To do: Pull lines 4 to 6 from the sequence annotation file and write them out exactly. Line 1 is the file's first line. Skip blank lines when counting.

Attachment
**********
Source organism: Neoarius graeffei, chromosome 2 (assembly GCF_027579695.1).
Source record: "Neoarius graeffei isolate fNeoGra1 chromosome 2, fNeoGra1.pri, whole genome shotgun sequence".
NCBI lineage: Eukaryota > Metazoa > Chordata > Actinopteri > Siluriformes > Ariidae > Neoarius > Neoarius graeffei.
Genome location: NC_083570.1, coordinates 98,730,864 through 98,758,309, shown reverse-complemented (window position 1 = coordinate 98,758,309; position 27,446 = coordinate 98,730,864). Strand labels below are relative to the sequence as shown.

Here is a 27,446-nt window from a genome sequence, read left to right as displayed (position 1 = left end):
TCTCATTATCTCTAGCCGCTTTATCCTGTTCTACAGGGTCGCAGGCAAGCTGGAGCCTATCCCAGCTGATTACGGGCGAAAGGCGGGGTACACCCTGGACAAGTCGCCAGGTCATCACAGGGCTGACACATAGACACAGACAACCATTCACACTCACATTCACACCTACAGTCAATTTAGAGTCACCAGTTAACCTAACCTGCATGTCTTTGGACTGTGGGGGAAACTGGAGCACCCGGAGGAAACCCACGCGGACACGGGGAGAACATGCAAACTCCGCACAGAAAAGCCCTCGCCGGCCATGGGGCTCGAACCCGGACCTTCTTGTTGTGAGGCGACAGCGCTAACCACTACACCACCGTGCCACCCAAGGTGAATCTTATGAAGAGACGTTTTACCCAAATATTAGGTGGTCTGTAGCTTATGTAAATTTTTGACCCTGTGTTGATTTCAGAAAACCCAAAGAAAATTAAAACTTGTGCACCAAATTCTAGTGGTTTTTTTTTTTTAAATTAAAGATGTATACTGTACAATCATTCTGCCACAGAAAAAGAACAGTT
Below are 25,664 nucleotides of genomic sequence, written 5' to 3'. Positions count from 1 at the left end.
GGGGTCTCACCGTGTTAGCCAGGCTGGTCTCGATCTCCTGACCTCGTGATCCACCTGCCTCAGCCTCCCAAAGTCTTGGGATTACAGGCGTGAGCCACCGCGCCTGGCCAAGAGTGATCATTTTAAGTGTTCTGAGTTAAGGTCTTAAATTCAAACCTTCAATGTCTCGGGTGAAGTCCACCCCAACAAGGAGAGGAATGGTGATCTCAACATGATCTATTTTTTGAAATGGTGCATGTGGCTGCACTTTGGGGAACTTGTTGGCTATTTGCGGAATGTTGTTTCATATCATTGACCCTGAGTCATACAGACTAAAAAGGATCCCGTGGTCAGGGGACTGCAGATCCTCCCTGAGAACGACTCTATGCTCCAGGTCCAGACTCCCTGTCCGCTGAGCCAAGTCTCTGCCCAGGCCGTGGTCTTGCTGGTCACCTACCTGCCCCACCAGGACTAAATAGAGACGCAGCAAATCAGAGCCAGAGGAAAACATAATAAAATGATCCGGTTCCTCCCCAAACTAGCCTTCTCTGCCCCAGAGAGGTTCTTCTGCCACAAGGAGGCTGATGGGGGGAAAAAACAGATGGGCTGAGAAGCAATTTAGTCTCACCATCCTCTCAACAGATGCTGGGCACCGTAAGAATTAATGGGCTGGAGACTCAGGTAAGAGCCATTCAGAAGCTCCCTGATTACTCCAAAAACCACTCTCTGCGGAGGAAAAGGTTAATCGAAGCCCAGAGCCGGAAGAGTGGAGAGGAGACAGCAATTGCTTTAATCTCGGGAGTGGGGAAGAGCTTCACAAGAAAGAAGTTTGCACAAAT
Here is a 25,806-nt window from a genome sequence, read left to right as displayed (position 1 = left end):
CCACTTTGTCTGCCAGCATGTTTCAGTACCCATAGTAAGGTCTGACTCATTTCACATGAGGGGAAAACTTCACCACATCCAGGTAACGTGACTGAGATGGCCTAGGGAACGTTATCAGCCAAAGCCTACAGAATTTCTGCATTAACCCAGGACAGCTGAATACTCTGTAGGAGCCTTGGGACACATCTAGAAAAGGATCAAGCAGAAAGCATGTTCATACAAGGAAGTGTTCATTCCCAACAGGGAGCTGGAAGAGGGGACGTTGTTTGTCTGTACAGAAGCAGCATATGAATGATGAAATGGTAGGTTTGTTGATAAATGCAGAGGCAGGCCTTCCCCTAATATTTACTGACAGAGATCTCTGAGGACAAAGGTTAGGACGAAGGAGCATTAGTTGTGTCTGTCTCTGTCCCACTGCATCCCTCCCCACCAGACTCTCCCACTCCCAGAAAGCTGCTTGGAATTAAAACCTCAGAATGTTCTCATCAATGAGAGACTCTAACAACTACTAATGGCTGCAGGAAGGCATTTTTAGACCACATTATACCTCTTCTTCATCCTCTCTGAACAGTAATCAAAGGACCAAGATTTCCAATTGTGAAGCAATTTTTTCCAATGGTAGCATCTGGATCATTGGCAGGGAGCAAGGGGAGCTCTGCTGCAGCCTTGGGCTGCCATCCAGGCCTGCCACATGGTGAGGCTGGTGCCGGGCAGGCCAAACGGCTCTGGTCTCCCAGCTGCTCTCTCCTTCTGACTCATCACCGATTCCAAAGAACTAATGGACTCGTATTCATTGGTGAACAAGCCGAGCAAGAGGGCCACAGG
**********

Genome location: NC_083570.1, coordinates 98,730,864 through 98,758,309, shown reverse-complemented (window position 1 = coordinate 98,758,309; position 27,446 = coordinate 98,730,864). Strand labels below are relative to the sequence as shown.

Here is a 27,446-nt window from a genome sequence, read left to right as displayed (position 1 = left end):
TCTCATTATCTCTAGCCGCTTTATCCTGTTCTACAGGGTCGCAGGCAAGCTGGAGCCTATCCCAGCTGATTACGGGCGAAAGGCGGGGTACACCCTGGACAAGTCGCCAGGTCATCACAGGGCTGACACATAGACACAGACAACCATTCACACTCACATTCACACCTACAGTCAATTTAGAGTCACCAGTTAACCTAACCTGCATGTCTTTGGACTGTGGGGGAAACTGGAGCACCCGGAGGAAACCCACGCGGACACGGGGAGAACATGCAAACTCCGCACAGAAAAGCCCTCGCCGGCCATGGGGCTCGAACCCGGACCTTCTTGTTGTGAGGCGACAGCGCTAACCACTACACCACCGTGCCACCCAAGGTGAATCTTATGAAGAGACGTTTTACCCAAATATTAGGTGGTCTGTAGCTTATGTAAATTTTTGACCCTGTGTTGATTTCAGAAAACCCAAAGAAAATTAAAACTTGTGCACCAAATTCTAGTGGTTTTTTTTTTTTAAATTAAAGATGTATACTGTACAATCATTCTGCCACAGAAAAAGAACAGTT